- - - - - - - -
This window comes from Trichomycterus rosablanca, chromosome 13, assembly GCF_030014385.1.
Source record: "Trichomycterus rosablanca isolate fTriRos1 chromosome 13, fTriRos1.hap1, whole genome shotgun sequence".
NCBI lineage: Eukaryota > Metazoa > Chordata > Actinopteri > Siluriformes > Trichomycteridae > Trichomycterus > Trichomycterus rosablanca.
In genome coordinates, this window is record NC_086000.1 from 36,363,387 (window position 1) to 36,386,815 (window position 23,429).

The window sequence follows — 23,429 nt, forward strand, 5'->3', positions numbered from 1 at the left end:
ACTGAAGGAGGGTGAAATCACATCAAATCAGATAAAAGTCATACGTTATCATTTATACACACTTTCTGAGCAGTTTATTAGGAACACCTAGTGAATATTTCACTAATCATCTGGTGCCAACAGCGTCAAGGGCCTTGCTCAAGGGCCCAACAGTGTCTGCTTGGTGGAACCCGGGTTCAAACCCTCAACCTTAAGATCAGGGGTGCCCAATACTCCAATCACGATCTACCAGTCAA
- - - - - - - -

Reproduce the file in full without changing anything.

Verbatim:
This window comes from Trichomycterus rosablanca, chromosome 13, assembly GCF_030014385.1.
Source record: "Trichomycterus rosablanca isolate fTriRos1 chromosome 13, fTriRos1.hap1, whole genome shotgun sequence".
NCBI lineage: Eukaryota > Metazoa > Chordata > Actinopteri > Siluriformes > Trichomycteridae > Trichomycterus > Trichomycterus rosablanca.
In genome coordinates, this window is record NC_086000.1 from 36,363,387 (window position 1) to 36,386,815 (window position 23,429).

The window sequence follows — 23,429 nt, forward strand, 5'->3', positions numbered from 1 at the left end:
ACTGAAGGAGGGTGAAATCACATCAAATCAGATAAAAGTCATACGTTATCATTTATACACACTTTCTGAGCAGTTTATTAGGAACACCTAGTGAATATTTCACTAATCATCTGGTGCCAACAGCGTCAAGGGCCTTGCTCAAGGGCCCAACAGTGTCTGCTTGGTGGAACCCGGGTTCAAACCCTCAACCTTAAGATCAGGGGTGCCCAATACTCCAATCACGATCTACCAGTCAA